There are a couple of things. One, back in 2000, the Internet business wasn't a sure thing. You had lots of companies that had done irrational deals where they were throwing hundreds of millions of dollars at Internet service providers, whether MSN, AOL (TWX), or Yahoo! (YHOO), and they were not satisfied with the results. And so, if you actually look at the business market at that time, you would have seen advertising revenue start to drop off on the Internet.
As the tools got better, and targeting was proven, and the reporting infrastructure was better, and they could tailor and customize those reports, and they could understand what their ROI was, they're going: "You know something? This is starting to pay off."
In addition to that, because more people have gotten on the Internet, because more broadband has been propagated, because the Internet infrastructure has grown and gotten more stable, it has become more reliable. Those technology components have all combined in a way that makes the value proposition for Web services much more real than it was in 2000.
Some rivals are offering Web services that compete with Microsoft's core businesses, like word processing and spreadsheets. How big of a threat does that become for you guys?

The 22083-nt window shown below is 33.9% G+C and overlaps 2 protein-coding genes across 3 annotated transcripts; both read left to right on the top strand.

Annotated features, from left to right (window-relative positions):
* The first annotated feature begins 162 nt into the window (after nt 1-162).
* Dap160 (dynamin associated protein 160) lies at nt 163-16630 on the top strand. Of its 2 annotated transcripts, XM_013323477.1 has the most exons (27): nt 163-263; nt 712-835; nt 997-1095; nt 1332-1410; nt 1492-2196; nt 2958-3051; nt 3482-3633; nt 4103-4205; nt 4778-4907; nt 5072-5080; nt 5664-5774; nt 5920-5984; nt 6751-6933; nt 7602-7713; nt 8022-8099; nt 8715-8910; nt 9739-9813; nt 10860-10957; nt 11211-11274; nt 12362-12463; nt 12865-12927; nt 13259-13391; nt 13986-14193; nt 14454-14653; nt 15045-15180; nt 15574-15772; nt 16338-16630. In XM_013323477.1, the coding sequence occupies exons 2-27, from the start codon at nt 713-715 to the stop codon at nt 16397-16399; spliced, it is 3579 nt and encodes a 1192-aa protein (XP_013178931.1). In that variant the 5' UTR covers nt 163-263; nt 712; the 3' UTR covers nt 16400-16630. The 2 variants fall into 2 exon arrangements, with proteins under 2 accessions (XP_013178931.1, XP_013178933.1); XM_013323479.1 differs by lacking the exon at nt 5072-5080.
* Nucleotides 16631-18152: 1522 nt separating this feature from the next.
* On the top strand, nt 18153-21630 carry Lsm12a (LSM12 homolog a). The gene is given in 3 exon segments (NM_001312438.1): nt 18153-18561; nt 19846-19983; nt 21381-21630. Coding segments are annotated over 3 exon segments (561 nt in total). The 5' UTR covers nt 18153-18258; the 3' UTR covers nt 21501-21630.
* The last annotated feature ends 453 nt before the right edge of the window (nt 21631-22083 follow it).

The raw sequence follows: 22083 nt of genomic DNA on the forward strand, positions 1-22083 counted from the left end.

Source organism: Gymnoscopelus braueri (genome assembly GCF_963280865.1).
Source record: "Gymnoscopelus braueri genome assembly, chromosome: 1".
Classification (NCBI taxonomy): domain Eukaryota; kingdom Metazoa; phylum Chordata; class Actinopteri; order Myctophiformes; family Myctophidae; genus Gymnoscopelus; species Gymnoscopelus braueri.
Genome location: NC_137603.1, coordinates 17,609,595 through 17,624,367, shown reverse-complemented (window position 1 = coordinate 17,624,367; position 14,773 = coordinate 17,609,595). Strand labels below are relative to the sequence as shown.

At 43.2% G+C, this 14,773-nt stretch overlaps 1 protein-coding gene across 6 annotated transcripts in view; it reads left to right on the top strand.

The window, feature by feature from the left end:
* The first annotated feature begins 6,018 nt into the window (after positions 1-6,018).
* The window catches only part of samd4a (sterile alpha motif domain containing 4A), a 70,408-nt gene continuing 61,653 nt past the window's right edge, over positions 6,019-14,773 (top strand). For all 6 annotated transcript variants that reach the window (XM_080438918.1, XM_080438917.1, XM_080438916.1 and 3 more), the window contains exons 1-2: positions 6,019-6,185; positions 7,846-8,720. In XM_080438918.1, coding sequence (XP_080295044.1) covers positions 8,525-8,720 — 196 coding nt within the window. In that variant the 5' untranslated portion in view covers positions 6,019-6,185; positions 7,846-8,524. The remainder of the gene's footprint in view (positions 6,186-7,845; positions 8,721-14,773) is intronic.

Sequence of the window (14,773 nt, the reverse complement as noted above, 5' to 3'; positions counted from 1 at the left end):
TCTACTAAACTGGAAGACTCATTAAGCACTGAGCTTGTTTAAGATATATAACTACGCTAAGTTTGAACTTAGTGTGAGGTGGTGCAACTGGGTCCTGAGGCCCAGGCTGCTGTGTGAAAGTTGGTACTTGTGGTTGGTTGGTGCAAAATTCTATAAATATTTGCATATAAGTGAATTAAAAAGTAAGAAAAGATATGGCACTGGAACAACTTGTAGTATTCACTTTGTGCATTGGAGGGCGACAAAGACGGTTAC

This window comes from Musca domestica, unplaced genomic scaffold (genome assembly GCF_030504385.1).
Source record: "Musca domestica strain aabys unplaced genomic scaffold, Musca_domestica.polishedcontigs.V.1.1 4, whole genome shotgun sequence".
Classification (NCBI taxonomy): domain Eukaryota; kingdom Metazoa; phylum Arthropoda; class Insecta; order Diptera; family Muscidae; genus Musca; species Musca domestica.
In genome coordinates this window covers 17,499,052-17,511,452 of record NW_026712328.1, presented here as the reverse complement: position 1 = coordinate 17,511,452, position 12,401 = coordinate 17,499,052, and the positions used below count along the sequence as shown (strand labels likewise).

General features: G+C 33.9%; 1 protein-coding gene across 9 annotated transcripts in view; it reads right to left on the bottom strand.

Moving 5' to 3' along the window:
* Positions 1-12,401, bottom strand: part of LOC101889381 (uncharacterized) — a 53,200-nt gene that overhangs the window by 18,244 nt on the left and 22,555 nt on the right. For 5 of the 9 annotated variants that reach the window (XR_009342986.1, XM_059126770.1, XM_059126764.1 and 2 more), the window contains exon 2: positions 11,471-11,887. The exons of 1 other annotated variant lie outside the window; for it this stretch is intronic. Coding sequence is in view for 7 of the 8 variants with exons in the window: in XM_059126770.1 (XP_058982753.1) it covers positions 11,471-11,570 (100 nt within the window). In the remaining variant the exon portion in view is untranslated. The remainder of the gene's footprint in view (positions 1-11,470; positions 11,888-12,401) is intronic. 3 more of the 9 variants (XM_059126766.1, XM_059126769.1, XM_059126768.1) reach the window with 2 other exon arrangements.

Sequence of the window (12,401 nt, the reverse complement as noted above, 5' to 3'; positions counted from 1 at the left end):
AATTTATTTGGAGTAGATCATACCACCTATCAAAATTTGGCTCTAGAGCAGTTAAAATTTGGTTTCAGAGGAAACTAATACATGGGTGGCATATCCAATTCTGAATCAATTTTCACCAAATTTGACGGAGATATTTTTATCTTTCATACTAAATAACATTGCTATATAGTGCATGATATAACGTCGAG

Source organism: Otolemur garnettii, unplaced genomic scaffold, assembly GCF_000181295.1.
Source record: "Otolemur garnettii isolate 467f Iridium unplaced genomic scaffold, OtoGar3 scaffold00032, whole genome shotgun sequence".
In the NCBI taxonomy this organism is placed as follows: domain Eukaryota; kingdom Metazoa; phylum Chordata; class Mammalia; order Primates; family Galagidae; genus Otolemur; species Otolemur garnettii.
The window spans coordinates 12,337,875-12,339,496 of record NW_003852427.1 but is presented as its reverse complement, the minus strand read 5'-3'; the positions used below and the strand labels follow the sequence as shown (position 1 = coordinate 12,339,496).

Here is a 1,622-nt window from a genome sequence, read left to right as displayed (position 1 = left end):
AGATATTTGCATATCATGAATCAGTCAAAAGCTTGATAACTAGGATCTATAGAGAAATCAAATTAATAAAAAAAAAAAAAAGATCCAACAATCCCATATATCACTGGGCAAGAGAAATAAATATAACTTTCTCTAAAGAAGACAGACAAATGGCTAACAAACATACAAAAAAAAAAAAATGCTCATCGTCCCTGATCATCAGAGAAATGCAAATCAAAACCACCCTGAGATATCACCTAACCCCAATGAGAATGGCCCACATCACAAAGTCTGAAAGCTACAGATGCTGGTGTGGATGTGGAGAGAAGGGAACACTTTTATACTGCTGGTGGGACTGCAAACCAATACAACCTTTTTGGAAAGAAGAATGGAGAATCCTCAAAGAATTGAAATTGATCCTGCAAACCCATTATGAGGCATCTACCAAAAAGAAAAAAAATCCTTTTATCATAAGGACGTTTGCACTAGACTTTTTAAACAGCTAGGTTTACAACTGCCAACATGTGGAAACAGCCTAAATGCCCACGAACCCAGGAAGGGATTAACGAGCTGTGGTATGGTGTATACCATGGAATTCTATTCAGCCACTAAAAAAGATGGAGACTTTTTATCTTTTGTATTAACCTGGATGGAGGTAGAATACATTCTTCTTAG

Well, the Web doesn't make products irrelevant or take away the goodness. Let's just talk about Office for a minute. Office has been in a very competitive marketplace online and offline for a long time.
And as those things move to the Web, you know, maybe that's a thing that customers want to do. But right now, our strategy with a lot of the products that are desktop products today are the right strategies. We do things like Office Live (see BW Online, 11/02/06 "Why Microsoft Is Going 'Live'") that put the appropriate things on the Web that make sense, which is primarily people's data, not necessarily just the application, and make that available in a powerful way.